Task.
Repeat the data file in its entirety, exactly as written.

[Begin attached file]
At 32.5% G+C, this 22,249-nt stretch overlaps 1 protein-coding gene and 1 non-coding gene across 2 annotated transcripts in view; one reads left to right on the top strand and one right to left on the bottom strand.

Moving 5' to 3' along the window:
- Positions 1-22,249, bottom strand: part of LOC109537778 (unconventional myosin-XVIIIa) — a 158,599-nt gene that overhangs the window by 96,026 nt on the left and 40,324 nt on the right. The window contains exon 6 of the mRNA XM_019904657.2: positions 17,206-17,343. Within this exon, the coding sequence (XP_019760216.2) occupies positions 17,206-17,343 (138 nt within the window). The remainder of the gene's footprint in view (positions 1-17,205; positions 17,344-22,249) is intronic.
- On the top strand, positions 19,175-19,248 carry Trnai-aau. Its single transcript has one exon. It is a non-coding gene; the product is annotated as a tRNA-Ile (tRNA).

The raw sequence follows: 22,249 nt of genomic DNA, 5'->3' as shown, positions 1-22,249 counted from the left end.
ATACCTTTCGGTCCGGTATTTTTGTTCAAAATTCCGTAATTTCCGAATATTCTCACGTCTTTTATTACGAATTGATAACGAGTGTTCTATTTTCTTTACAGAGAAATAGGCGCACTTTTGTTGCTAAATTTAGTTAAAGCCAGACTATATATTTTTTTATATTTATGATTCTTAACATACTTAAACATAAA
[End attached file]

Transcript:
At 32.5% G+C, this 22,249-nt stretch overlaps 1 protein-coding gene and 1 non-coding gene across 2 annotated transcripts in view; one reads left to right on the top strand and one right to left on the bottom strand.

Moving 5' to 3' along the window:
- Positions 1-22,249, bottom strand: part of LOC109537778 (unconventional myosin-XVIIIa) — a 158,599-nt gene that overhangs the window by 96,026 nt on the left and 40,324 nt on the right. The window contains exon 6 of the mRNA XM_019904657.2: positions 17,206-17,343. Within this exon, the coding sequence (XP_019760216.2) occupies positions 17,206-17,343 (138 nt within the window). The remainder of the gene's footprint in view (positions 1-17,205; positions 17,344-22,249) is intronic.
- On the top strand, positions 19,175-19,248 carry Trnai-aau. Its single transcript has one exon. It is a non-coding gene; the product is annotated as a tRNA-Ile (tRNA).

The raw sequence follows: 22,249 nt of genomic DNA, 5'->3' as shown, positions 1-22,249 counted from the left end.
ATACCTTTCGGTCCGGTATTTTTGTTCAAAATTCCGTAATTTCCGAATATTCTCACGTCTTTTATTACGAATTGATAACGAGTGTTCTATTTTCTTTACAGAGAAATAGGCGCACTTTTGTTGCTAAATTTAGTTAAAGCCAGACTATATATTTTTTTATATTTATGATTCTTAACATACTTAAACATAAA